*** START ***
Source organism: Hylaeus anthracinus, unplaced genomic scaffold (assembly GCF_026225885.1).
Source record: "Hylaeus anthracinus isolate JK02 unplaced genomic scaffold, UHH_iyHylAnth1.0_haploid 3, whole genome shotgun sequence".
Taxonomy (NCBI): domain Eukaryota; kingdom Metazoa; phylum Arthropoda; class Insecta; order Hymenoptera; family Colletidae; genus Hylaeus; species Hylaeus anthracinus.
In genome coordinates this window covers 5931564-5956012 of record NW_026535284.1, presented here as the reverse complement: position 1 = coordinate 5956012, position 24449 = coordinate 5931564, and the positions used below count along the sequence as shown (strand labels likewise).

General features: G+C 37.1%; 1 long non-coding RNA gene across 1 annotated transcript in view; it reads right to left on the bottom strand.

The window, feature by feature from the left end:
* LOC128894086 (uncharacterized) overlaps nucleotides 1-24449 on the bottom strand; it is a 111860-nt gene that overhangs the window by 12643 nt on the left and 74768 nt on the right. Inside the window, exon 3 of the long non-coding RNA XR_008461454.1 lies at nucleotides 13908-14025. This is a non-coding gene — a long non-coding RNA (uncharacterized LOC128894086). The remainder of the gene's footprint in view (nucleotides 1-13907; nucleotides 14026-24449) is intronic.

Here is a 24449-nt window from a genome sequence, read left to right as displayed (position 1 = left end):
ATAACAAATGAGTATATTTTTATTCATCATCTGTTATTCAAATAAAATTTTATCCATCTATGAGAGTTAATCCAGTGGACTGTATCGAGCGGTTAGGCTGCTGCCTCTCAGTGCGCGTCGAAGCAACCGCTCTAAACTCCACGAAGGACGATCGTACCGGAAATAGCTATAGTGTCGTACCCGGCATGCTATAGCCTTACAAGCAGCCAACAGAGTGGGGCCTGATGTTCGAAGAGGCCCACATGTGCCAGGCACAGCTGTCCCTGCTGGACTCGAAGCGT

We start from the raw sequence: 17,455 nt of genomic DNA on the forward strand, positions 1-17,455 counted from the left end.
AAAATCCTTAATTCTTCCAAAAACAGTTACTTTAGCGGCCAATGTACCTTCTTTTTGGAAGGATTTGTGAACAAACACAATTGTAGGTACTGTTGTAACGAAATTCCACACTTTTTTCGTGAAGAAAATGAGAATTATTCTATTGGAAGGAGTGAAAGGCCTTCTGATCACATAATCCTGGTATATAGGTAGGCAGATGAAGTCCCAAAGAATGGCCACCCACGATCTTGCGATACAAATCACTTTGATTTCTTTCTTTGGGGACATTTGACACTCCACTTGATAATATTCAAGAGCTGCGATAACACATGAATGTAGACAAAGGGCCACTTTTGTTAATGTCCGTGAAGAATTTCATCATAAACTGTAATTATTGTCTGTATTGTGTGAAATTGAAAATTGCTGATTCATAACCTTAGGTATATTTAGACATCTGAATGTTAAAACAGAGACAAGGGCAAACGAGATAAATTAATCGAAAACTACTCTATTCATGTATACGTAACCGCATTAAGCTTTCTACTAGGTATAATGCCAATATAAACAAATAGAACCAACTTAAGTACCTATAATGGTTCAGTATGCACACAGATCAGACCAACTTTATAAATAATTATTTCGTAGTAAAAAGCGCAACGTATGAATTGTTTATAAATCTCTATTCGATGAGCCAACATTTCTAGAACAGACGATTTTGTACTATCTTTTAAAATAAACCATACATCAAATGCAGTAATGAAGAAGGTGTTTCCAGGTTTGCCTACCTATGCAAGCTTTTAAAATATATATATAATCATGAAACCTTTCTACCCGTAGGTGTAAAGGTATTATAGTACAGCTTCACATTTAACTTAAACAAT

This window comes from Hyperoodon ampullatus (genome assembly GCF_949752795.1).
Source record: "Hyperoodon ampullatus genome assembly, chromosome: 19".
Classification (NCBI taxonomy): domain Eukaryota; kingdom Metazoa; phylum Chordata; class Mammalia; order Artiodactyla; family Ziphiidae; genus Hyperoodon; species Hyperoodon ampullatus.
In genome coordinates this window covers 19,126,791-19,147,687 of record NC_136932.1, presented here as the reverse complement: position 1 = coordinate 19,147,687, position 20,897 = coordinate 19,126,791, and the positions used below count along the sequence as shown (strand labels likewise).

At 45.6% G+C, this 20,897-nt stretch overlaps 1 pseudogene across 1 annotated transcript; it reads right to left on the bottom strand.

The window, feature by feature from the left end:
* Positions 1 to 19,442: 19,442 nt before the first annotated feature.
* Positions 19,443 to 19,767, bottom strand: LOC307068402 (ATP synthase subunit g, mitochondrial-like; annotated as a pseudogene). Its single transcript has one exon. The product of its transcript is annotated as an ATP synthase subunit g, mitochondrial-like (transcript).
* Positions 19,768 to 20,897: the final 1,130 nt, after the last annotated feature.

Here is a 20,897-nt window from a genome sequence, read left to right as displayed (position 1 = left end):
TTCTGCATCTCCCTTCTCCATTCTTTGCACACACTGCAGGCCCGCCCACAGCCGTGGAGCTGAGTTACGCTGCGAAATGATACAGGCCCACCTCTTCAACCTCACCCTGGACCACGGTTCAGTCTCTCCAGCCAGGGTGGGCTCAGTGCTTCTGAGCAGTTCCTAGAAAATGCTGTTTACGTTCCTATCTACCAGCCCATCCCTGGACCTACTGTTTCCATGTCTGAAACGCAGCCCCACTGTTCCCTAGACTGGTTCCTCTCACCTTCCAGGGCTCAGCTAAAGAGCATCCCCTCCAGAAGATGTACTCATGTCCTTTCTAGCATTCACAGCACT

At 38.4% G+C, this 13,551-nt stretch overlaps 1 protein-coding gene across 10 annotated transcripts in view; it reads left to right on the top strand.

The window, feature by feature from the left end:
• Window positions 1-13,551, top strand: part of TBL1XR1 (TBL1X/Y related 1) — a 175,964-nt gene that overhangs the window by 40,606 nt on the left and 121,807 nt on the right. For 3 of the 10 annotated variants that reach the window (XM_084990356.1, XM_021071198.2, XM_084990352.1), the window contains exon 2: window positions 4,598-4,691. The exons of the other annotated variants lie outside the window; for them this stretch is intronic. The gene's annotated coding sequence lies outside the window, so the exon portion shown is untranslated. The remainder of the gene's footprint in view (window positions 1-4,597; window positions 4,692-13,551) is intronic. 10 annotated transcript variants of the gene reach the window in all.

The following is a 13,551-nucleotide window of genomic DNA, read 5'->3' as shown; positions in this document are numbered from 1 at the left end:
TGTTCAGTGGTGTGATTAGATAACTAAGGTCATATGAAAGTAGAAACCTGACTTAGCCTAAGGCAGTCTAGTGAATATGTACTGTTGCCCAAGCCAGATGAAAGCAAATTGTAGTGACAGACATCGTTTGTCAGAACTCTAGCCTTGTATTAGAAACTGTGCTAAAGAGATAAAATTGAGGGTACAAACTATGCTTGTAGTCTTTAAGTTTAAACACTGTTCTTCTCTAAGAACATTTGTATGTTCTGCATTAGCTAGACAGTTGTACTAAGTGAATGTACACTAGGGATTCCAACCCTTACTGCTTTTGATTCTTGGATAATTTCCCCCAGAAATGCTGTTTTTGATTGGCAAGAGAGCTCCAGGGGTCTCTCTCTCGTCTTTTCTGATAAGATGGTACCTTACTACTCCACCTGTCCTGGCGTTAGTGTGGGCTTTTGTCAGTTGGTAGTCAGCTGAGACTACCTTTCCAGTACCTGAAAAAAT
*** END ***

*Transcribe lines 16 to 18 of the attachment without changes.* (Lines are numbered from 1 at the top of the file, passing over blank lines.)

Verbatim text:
At 45.6% G+C, this 20,897-nt stretch overlaps 1 pseudogene across 1 annotated transcript; it reads right to left on the bottom strand.

The window, feature by feature from the left end:
* Positions 1 to 19,442: 19,442 nt before the first annotated feature.